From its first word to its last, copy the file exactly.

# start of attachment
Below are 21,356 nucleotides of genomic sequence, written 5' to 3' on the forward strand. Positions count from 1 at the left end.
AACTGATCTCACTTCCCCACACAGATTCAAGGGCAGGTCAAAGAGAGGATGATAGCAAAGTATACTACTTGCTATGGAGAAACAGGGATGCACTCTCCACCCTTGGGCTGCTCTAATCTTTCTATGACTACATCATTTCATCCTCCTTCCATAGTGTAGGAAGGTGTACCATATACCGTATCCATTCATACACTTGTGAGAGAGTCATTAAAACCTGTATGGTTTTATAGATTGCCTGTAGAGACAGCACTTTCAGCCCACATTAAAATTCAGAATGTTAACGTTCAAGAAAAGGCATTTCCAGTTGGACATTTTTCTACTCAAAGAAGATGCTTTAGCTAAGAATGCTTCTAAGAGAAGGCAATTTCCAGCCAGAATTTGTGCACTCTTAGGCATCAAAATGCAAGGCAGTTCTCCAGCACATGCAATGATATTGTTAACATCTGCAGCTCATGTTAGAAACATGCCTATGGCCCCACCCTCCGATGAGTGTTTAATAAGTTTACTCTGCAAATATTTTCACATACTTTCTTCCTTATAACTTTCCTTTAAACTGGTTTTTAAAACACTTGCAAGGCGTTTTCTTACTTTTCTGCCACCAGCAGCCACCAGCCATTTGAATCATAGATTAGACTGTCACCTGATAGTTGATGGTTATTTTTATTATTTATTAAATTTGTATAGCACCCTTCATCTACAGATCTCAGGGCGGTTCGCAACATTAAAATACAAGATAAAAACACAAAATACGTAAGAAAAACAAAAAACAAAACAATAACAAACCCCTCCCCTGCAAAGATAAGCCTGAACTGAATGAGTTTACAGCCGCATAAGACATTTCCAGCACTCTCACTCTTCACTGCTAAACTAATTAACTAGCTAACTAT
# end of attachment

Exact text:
Below are 21,356 nucleotides of genomic sequence, written 5' to 3' on the forward strand. Positions count from 1 at the left end.
AACTGATCTCACTTCCCCACACAGATTCAAGGGCAGGTCAAAGAGAGGATGATAGCAAAGTATACTACTTGCTATGGAGAAACAGGGATGCACTCTCCACCCTTGGGCTGCTCTAATCTTTCTATGACTACATCATTTCATCCTCCTTCCATAGTGTAGGAAGGTGTACCATATACCGTATCCATTCATACACTTGTGAGAGAGTCATTAAAACCTGTATGGTTTTATAGATTGCCTGTAGAGACAGCACTTTCAGCCCACATTAAAATTCAGAATGTTAACGTTCAAGAAAAGGCATTTCCAGTTGGACATTTTTCTACTCAAAGAAGATGCTTTAGCTAAGAATGCTTCTAAGAGAAGGCAATTTCCAGCCAGAATTTGTGCACTCTTAGGCATCAAAATGCAAGGCAGTTCTCCAGCACATGCAATGATATTGTTAACATCTGCAGCTCATGTTAGAAACATGCCTATGGCCCCACCCTCCGATGAGTGTTTAATAAGTTTACTCTGCAAATATTTTCACATACTTTCTTCCTTATAACTTTCCTTTAAACTGGTTTTTAAAACACTTGCAAGGCGTTTTCTTACTTTTCTGCCACCAGCAGCCACCAGCCATTTGAATCATAGATTAGACTGTCACCTGATAGTTGATGGTTATTTTTATTATTTATTAAATTTGTATAGCACCCTTCATCTACAGATCTCAGGGCGGTTCGCAACATTAAAATACAAGATAAAAACACAAAATACGTAAGAAAAACAAAAAACAAAACAATAACAAACCCCTCCCCTGCAAAGATAAGCCTGAACTGAATGAGTTTACAGCCGCATAAGACATTTCCAGCACTCTCACTCTTCACTGCTAAACTAATTAACTAGCTAACTAT